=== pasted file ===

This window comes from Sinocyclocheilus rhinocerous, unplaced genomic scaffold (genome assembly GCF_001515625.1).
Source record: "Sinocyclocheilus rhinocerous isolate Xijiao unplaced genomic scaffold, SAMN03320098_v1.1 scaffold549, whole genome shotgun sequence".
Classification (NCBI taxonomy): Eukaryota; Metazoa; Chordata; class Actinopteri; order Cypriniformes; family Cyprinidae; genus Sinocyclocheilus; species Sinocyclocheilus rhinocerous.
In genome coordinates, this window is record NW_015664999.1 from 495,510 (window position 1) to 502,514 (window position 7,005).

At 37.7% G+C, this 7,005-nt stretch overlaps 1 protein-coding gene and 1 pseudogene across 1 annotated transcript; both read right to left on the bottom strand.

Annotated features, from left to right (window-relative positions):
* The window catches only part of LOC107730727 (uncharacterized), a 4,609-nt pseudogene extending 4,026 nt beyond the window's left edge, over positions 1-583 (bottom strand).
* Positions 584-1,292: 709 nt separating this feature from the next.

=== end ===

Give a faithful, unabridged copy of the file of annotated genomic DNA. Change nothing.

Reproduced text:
This window comes from Sinocyclocheilus rhinocerous, unplaced genomic scaffold (genome assembly GCF_001515625.1).
Source record: "Sinocyclocheilus rhinocerous isolate Xijiao unplaced genomic scaffold, SAMN03320098_v1.1 scaffold549, whole genome shotgun sequence".
Classification (NCBI taxonomy): Eukaryota; Metazoa; Chordata; class Actinopteri; order Cypriniformes; family Cyprinidae; genus Sinocyclocheilus; species Sinocyclocheilus rhinocerous.
In genome coordinates, this window is record NW_015664999.1 from 495,510 (window position 1) to 502,514 (window position 7,005).

At 37.7% G+C, this 7,005-nt stretch overlaps 1 protein-coding gene and 1 pseudogene across 1 annotated transcript; both read right to left on the bottom strand.

Annotated features, from left to right (window-relative positions):
* The window catches only part of LOC107730727 (uncharacterized), a 4,609-nt pseudogene extending 4,026 nt beyond the window's left edge, over positions 1-583 (bottom strand).
* Positions 584-1,292: 709 nt separating this feature from the next.